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Class Naming: Semantic Approach

The Semantic Web

With the rise of web standards we have seen the rise of the semantic web. This applies to the HTML elements selected as well as the class names chosen for the HTML. When choosing semantic elements and class names you want to pick a name considering the function or meaning of the element as it is on your page, not the position or style of the element.

The Meaning

What exactly am I talking about “meaning” or “function”? This means that when picking a name you want to pick one regardless of where it is, only what it contains or what you’re using it for.

example: Imagine we have some markup that represents a search result

THE BAD WAY

<div class="search-result">
  <div class="search-result-large-header"><a href="">My Search Result</a></div>
  <div class="search-result-gray-description">This is the best search result</div>
  <div class="bottom-search-result-info"><a href="">1 comment</a> <a href="">12 views</a></div>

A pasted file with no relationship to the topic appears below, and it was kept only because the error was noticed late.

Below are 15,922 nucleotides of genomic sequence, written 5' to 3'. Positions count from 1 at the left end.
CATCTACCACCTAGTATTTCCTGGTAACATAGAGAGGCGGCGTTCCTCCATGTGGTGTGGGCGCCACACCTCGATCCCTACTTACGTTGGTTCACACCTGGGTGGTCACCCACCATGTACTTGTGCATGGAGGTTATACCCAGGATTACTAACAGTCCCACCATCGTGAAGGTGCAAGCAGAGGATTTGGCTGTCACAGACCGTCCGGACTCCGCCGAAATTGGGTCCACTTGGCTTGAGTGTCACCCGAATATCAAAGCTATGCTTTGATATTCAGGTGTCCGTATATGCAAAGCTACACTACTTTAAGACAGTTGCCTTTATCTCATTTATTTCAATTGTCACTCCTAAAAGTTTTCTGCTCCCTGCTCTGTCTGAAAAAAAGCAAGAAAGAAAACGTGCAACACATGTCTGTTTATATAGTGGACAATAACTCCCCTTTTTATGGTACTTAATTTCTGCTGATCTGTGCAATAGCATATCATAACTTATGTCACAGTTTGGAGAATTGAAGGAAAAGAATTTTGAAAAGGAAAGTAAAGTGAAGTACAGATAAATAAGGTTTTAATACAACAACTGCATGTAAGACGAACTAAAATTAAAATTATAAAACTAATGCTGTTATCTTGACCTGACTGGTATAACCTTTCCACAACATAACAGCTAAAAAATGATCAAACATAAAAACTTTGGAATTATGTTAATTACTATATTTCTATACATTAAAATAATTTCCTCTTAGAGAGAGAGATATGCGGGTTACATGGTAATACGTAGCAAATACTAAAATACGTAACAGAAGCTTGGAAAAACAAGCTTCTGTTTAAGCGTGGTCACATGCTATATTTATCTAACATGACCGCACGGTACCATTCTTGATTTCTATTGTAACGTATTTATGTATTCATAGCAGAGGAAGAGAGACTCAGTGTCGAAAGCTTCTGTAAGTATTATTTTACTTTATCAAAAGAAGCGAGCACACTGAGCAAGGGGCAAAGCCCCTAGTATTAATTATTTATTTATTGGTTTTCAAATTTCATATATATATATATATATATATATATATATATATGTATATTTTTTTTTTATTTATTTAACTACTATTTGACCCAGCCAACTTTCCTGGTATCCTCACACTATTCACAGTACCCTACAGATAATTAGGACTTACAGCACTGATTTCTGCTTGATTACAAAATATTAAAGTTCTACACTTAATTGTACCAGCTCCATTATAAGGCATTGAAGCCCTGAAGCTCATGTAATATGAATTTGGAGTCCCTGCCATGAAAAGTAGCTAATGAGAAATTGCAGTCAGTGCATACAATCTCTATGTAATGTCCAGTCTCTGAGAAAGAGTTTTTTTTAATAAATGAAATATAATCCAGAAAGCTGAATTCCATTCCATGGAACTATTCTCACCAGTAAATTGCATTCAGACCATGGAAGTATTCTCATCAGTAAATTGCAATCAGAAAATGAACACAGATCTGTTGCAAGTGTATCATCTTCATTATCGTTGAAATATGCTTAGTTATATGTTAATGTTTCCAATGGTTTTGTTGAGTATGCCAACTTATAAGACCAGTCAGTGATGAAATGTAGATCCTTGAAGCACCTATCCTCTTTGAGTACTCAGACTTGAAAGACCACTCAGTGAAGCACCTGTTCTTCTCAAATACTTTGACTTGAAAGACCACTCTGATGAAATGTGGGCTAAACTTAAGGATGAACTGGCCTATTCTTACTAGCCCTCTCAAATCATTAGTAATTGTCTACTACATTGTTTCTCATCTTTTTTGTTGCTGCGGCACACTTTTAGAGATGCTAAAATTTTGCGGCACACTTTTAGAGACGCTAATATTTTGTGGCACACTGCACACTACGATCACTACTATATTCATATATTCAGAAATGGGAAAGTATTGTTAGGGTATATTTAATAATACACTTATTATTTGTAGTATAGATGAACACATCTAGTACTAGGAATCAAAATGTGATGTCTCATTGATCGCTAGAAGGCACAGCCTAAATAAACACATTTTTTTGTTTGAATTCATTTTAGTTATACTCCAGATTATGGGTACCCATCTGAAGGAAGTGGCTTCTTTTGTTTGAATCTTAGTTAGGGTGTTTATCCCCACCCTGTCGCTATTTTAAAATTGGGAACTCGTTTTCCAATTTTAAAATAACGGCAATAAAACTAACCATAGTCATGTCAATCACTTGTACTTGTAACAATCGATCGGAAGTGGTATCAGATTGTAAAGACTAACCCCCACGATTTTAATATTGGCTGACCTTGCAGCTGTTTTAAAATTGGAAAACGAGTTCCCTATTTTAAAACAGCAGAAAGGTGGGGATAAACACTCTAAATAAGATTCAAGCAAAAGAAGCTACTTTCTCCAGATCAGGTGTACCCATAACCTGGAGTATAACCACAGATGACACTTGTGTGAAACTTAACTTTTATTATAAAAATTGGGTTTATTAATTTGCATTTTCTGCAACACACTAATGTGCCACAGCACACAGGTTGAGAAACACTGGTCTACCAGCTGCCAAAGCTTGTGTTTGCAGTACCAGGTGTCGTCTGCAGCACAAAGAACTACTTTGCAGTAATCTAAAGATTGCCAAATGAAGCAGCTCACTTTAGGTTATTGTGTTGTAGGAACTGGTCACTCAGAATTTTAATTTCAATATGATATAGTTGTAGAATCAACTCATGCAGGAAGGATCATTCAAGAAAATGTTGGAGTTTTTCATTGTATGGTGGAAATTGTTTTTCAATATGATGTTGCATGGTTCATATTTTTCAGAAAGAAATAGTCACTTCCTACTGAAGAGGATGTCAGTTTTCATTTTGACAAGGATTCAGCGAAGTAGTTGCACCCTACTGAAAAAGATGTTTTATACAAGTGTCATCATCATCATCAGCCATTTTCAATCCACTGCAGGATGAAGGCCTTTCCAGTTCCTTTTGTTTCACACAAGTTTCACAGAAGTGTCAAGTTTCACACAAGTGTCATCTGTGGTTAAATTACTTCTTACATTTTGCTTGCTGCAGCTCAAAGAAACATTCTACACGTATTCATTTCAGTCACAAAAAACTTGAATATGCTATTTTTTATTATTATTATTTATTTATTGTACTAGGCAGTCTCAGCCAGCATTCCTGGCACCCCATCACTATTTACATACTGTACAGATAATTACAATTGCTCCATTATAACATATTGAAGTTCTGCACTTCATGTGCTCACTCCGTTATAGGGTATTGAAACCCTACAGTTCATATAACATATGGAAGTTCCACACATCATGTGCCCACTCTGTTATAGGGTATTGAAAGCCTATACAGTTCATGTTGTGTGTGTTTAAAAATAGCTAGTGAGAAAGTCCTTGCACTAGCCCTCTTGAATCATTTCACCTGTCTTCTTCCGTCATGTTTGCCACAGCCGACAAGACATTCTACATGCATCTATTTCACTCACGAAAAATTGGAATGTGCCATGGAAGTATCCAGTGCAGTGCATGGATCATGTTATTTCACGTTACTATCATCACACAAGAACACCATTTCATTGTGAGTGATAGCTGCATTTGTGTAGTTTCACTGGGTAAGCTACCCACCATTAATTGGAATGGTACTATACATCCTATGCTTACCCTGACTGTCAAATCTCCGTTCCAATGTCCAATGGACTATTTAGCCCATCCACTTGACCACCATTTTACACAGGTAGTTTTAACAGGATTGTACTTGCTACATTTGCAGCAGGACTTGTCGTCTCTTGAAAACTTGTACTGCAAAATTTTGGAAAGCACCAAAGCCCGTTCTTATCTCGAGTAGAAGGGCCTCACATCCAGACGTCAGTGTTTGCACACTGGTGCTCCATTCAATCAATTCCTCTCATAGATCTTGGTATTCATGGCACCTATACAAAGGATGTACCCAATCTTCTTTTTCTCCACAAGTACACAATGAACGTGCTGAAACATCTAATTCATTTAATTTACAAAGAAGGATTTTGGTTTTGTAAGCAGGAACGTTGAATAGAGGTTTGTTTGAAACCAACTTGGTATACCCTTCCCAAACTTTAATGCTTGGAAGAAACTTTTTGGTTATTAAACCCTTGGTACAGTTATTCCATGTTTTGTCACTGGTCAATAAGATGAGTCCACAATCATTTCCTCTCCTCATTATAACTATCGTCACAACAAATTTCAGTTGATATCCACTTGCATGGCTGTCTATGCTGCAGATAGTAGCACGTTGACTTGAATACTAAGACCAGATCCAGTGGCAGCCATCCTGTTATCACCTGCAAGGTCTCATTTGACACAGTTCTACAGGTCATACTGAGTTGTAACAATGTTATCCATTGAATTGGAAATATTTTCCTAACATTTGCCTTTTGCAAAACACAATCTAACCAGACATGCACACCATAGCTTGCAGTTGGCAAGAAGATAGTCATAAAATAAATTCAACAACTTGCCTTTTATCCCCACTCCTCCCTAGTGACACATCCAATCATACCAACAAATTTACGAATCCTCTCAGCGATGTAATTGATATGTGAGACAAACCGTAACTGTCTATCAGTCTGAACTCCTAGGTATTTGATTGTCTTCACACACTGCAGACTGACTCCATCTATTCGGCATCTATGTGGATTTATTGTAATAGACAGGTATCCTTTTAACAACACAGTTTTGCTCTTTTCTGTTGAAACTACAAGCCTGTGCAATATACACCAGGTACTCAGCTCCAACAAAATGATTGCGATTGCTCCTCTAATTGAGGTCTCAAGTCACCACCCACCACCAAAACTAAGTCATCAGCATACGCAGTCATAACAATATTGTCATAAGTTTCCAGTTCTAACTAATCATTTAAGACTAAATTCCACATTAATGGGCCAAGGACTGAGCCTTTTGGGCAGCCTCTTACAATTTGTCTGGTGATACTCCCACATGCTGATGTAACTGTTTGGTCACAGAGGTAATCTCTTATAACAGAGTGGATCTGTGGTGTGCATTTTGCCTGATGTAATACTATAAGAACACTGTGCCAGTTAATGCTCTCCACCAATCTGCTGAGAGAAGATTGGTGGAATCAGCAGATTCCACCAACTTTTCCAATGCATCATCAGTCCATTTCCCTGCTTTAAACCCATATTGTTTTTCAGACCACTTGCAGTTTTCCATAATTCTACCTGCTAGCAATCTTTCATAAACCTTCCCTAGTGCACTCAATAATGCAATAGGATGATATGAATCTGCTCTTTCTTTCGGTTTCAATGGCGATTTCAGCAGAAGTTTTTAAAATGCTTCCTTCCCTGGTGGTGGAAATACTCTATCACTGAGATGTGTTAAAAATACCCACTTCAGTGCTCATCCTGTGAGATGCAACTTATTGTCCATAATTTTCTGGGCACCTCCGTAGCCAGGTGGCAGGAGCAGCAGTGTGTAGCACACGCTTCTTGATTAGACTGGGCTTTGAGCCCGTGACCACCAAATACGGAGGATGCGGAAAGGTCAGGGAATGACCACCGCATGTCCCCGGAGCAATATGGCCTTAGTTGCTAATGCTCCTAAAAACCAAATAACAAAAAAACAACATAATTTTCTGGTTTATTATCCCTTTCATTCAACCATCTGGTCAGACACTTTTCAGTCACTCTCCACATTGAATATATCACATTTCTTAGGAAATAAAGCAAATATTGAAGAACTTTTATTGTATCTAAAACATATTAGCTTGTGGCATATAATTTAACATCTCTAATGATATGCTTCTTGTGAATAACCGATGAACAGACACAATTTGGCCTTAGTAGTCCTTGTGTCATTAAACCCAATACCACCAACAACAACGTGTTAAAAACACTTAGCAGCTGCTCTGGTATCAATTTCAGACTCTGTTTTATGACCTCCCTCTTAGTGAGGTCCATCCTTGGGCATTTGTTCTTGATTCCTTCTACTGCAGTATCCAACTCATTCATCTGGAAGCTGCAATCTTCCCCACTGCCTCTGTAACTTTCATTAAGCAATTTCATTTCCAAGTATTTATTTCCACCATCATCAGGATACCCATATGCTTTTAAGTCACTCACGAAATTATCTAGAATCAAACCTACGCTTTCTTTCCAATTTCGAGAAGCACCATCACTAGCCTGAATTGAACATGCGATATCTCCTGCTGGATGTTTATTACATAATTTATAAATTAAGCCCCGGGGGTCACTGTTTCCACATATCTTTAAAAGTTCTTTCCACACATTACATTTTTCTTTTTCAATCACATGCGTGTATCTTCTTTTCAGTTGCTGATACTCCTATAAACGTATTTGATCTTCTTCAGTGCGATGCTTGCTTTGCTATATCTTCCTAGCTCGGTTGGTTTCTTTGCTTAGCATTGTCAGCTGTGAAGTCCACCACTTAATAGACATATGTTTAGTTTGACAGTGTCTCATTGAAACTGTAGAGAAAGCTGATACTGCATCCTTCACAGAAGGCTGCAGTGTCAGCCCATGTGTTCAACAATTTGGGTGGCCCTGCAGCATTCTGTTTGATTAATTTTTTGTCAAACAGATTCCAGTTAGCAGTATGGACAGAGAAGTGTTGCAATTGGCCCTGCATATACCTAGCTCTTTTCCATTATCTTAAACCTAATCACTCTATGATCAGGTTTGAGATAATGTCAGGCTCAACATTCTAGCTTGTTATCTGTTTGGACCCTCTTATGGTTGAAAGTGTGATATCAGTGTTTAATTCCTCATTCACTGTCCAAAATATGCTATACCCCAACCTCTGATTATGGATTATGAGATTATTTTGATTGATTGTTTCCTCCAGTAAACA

</div>

There is a lot of things wrong with this. To name a few, there are too many unnecessary DIV’s; The class names have style and position specific properties; Since this is a search result, multiples of these makes me want to pass out.

THE SEMANTIC WAY

<div class="search-result">
  <h3><a href="">My Search Result</a></h3>
  <p>This is the best search result</p>
  <div class="meta"><a href="">1 comment</a> <a href="">12 views</a></div>
</div>

using the semantic way, I don’t need as many divs and when I do use a div I try to pick a name that describes what I’m putting in the tag. I’m calling it “meta” because that info is the meta data for that search result. It has nothing to do with the bottom, and it doesn’t need “search-result” in the name because it is a child of search-result anyways.

I also selected h3 and p elements because an h3 refers to a heading, which the title of the search result is certainly a heading, and p, because this is a paragraph of text which describes the search result.

You may ask, “What’s the big deal? It’s all gonna render the same in the browser anyways?” The benefits for semantic code translate into faster development time, javascript traversal becomes easier and it makes me happy. :)

Some more bad names that I have witnessed: .padding5px, .topBorderGreen, .redErrorText. What happens if you want a padding of 4px, or suddenly the border becomes blue, or if the error text becomes yellow. Then you’ll need to go back through all your html and re-name classes. May I suggest names like .content, .important, or .error.

css

jonrohan This post was hastily written by Jon Rohan

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